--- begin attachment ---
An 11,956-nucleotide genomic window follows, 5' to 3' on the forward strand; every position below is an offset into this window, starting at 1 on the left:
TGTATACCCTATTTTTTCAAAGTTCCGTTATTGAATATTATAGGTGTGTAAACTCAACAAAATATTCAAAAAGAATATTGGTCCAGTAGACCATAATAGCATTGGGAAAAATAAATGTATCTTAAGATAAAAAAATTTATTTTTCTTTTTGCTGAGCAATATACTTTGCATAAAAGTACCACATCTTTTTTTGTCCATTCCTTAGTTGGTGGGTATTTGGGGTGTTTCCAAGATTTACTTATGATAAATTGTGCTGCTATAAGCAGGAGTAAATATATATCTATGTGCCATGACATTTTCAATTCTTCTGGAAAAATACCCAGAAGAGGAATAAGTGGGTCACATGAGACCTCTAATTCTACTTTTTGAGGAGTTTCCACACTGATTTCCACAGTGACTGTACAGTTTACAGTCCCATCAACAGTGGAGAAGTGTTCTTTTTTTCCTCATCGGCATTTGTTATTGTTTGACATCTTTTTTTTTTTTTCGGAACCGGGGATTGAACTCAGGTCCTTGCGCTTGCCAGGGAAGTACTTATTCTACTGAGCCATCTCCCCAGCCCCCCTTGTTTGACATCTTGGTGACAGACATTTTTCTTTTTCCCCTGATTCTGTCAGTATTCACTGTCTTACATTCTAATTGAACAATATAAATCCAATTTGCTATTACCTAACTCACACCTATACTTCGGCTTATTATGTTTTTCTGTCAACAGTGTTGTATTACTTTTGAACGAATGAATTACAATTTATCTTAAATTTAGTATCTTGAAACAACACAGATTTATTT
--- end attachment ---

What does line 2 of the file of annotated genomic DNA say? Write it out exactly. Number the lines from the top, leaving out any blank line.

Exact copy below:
TGTATACCCTATTTTTTCAAAGTTCCGTTATTGAATATTATAGGTGTGTAAACTCAACAAAATATTCAAAAAGAATATTGGTCCAGTAGACCATAATAGCATTGGGAAAAATAAATGTATCTTAAGATAAAAAAATTTATTTTTCTTTTTGCTGAGCAATATACTTTGCATAAAAGTACCACATCTTTTTTTGTCCATTCCTTAGTTGGTGGGTATTTGGGGTGTTTCCAAGATTTACTTATGATAAATTGTGCTGCTATAAGCAGGAGTAAATATATATCTATGTGCCATGACATTTTCAATTCTTCTGGAAAAATACCCAGAAGAGGAATAAGTGGGTCACATGAGACCTCTAATTCTACTTTTTGAGGAGTTTCCACACTGATTTCCACAGTGACTGTACAGTTTACAGTCCCATCAACAGTGGAGAAGTGTTCTTTTTTTCCTCATCGGCATTTGTTATTGTTTGACATCTTTTTTTTTTTTTCGGAACCGGGGATTGAACTCAGGTCCTTGCGCTTGCCAGGGAAGTACTTATTCTACTGAGCCATCTCCCCAGCCCCCCTTGTTTGACATCTTGGTGACAGACATTTTTCTTTTTCCCCTGATTCTGTCAGTATTCACTGTCTTACATTCTAATTGAACAATATAAATCCAATTTGCTATTACCTAACTCACACCTATACTTCGGCTTATTATGTTTTTCTGTCAACAGTGTTGTATTACTTTTGAACGAATGAATTACAATTTATCTTAAATTTAGTATCTTGAAACAACACAGATTTATTT